So, funny story. My house has been chaotic lately, and
my focus has been nil. I completely forgot to write and post the third
installment of OneNote. But thankfully, I choose a meditation app for the next
one. (See my previous post on Headspace.) Thanks to the meditation I’ve been doing on Headspace
all week, I remembered that I forgot! LOL Anyway, I hope you won’t mind a bit
of out of order on this week’s post. Here are some ideas for OneNote for
With OneNote’s ability to function as a filing system, it’s perfect for
organizing data, writing, reference material in one spot. It’s a virtual filing
cabinet with as many drawers and folders as you need. And the cloud function
lets users grab their data from anywhere.
Book Bible. My first intro to OneNote was a series
bible created by my friend, Kari Cole. She used the program to keep track of
details about her characters and settings. She created sections for research,
photographs, family trees. Each book had its own notebook with pages of
details. All the details about her Mated by Fate series were in one
place, ready as a handy reference as she added to the series. A digital diary
for your books that is accessible anywhere is a great way to manage your stories!
Social Media Tracker. I’ve recently started working with some other authors on a
Facebook group for romance readers. We have a variety of activities there. Each
day has a theme, and there are takeovers and events. Another perfect place for
OneNote. With one notebook, I can put together all the memes, pictures, and
posts for the page in one place. I set up folders with dates for takeovers and
events. I have a different set of folders (color-coded) with pictures, memes,
and posts. I transfer these items to the calendar folder or the event folder as
needed. It solves two huge problems for me.
- I know what I’m going to post
ahead of time and don’t need to scramble to grab the right pic or wording.
know what things I’ve already posted. I don’t double dip with a cute kitten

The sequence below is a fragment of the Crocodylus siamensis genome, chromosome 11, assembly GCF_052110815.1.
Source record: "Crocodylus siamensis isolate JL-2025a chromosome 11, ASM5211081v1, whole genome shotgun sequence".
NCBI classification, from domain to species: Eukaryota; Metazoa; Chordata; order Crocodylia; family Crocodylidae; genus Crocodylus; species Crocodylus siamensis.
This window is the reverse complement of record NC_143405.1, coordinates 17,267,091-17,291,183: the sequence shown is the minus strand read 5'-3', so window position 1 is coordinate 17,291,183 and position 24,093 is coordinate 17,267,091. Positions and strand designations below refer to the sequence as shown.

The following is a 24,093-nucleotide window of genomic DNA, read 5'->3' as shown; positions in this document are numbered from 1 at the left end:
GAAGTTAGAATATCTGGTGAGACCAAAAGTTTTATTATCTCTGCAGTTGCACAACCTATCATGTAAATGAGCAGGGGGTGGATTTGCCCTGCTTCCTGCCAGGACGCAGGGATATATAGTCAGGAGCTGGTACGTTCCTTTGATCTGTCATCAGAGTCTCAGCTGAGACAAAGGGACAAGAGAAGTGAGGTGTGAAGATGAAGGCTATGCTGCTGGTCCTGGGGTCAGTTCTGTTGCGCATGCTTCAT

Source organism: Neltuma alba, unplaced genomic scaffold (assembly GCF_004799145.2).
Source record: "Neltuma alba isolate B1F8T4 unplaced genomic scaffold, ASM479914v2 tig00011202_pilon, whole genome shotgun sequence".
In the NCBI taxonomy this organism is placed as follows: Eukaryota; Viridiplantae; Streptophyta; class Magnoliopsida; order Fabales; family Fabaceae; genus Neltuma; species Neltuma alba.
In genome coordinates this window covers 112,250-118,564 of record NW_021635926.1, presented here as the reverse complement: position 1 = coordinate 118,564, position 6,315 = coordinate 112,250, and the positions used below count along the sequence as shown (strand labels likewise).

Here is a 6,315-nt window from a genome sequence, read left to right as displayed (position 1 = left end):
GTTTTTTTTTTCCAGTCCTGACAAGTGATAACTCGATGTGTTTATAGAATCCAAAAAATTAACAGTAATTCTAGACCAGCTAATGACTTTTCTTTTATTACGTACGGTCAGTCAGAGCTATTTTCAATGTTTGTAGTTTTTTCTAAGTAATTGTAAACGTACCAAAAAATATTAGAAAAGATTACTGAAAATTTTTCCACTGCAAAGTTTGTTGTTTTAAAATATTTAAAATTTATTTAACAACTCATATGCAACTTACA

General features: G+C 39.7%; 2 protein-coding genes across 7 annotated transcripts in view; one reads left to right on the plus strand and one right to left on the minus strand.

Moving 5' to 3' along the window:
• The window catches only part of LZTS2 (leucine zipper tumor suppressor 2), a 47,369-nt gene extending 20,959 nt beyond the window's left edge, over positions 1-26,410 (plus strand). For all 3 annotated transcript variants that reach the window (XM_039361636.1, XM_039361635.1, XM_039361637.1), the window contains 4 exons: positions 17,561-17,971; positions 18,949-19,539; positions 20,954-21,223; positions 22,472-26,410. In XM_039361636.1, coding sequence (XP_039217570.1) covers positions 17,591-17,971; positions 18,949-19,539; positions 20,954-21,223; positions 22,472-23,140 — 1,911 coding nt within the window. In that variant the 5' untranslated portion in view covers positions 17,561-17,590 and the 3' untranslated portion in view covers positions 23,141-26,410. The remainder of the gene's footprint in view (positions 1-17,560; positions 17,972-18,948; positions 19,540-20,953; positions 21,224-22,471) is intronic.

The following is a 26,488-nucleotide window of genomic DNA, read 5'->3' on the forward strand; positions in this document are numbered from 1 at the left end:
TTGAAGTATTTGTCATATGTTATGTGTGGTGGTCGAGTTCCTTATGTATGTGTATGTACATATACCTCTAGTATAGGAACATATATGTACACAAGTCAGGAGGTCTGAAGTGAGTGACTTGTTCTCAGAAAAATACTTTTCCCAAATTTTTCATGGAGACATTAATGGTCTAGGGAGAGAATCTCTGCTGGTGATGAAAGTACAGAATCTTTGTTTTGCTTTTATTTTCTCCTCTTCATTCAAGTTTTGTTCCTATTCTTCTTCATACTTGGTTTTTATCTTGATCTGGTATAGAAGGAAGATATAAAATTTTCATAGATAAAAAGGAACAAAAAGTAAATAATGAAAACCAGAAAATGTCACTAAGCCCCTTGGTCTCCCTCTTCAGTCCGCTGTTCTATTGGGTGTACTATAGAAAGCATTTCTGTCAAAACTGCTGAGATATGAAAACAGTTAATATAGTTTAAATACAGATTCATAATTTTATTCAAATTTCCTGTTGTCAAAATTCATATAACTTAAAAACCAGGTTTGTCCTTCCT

photo! OneNote can keep hundreds of items in one spot and organized.
Writing. When I did my first post about OneNote, one
Twitter follower reached out to me and told me he drafted his entire novel in
the app! Because the app allows text, it would be so easy to write in OneNote.
It can work like Scrivener with the notebook as the binder and the folders as
sections. Chapters and scenes could easily be reorganized with the drag of a
folder or page. It doesn’t
have all the fancy editing tools inside the app. Since it’s an Office product,
you get some bells and whistles. Plus, it’s compatible with Word for easy
Photo albums. This might not sound like a writery suggestion,
but OneNote could work perfectly as a photo album. Many people are visual with
their novels. Some writers use Pinterest to give a visual aid for their stories,
whether planning, plotting, or looking for covers. A picture board can make a
novel come to life. If you are already using OneNote, photos can be added like
an outline for your story. Or it could be a file of possible covers for a
series. Unlike Pinterest, the pictures are just pictures and not links to other
websites/pages. That can work for good or ill. But OneNote will clip web
addresses for you, so you can revisit the original photo as needed. Also, the
album is not shared with the world. (Yes, Pinterest boards can be private, but
we’ll talk about
Pinterest another day.)
These ideas just
scratch the surface of things you can accomplish with OneNote. You can plan any
project, books, series, social media, marketing, collaborations with other
writers with OneNote. Dream it, and you can do it.